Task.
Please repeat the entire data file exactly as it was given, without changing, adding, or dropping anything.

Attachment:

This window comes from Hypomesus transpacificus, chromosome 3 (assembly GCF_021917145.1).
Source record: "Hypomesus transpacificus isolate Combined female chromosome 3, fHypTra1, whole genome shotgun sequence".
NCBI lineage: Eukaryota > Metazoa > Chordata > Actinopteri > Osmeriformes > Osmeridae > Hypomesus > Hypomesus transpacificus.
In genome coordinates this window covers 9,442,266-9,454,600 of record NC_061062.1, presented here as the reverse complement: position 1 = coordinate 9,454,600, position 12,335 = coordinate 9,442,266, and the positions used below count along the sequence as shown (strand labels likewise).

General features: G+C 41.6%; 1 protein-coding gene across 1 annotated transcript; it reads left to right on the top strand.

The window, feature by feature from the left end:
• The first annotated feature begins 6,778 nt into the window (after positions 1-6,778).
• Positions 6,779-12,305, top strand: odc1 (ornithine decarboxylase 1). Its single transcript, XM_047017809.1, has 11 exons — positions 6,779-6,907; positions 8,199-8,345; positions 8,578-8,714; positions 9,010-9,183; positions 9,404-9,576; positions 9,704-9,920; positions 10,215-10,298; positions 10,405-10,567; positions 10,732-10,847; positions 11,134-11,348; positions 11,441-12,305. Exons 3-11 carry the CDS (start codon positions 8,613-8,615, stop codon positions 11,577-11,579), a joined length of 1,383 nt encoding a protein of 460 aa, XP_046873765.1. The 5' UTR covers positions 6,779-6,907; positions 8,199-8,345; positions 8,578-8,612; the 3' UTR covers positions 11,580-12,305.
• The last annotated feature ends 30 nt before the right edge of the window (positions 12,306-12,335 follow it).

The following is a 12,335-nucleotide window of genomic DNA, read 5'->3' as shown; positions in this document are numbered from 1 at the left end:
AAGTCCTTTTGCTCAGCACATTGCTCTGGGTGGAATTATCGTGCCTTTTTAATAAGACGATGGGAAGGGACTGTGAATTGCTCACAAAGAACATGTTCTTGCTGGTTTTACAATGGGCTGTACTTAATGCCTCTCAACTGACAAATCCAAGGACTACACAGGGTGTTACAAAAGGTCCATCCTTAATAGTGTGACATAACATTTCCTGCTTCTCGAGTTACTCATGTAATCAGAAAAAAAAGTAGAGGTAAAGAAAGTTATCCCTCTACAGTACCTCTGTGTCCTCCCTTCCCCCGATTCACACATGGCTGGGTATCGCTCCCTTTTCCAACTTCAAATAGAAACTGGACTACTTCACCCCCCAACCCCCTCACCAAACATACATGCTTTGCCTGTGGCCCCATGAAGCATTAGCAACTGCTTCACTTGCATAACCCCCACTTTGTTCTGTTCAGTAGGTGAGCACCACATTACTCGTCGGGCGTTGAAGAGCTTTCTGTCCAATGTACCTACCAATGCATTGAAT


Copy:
This window comes from Hypomesus transpacificus, chromosome 3 (assembly GCF_021917145.1).
Source record: "Hypomesus transpacificus isolate Combined female chromosome 3, fHypTra1, whole genome shotgun sequence".
NCBI lineage: Eukaryota > Metazoa > Chordata > Actinopteri > Osmeriformes > Osmeridae > Hypomesus > Hypomesus transpacificus.
In genome coordinates this window covers 9,442,266-9,454,600 of record NC_061062.1, presented here as the reverse complement: position 1 = coordinate 9,454,600, position 12,335 = coordinate 9,442,266, and the positions used below count along the sequence as shown (strand labels likewise).

General features: G+C 41.6%; 1 protein-coding gene across 1 annotated transcript; it reads left to right on the top strand.

The window, feature by feature from the left end:
• The first annotated feature begins 6,778 nt into the window (after positions 1-6,778).
• Positions 6,779-12,305, top strand: odc1 (ornithine decarboxylase 1). Its single transcript, XM_047017809.1, has 11 exons — positions 6,779-6,907; positions 8,199-8,345; positions 8,578-8,714; positions 9,010-9,183; positions 9,404-9,576; positions 9,704-9,920; positions 10,215-10,298; positions 10,405-10,567; positions 10,732-10,847; positions 11,134-11,348; positions 11,441-12,305. Exons 3-11 carry the CDS (start codon positions 8,613-8,615, stop codon positions 11,577-11,579), a joined length of 1,383 nt encoding a protein of 460 aa, XP_046873765.1. The 5' UTR covers positions 6,779-6,907; positions 8,199-8,345; positions 8,578-8,612; the 3' UTR covers positions 11,580-12,305.
• The last annotated feature ends 30 nt before the right edge of the window (positions 12,306-12,335 follow it).

The following is a 12,335-nucleotide window of genomic DNA, read 5'->3' as shown; positions in this document are numbered from 1 at the left end:
AAGTCCTTTTGCTCAGCACATTGCTCTGGGTGGAATTATCGTGCCTTTTTAATAAGACGATGGGAAGGGACTGTGAATTGCTCACAAAGAACATGTTCTTGCTGGTTTTACAATGGGCTGTACTTAATGCCTCTCAACTGACAAATCCAAGGACTACACAGGGTGTTACAAAAGGTCCATCCTTAATAGTGTGACATAACATTTCCTGCTTCTCGAGTTACTCATGTAATCAGAAAAAAAAGTAGAGGTAAAGAAAGTTATCCCTCTACAGTACCTCTGTGTCCTCCCTTCCCCCGATTCACACATGGCTGGGTATCGCTCCCTTTTCCAACTTCAAATAGAAACTGGACTACTTCACCCCCCAACCCCCTCACCAAACATACATGCTTTGCCTGTGGCCCCATGAAGCATTAGCAACTGCTTCACTTGCATAACCCCCACTTTGTTCTGTTCAGTAGGTGAGCACCACATTACTCGTCGGGCGTTGAAGAGCTTTCTGTCCAATGTACCTACCAATGCATTGAAT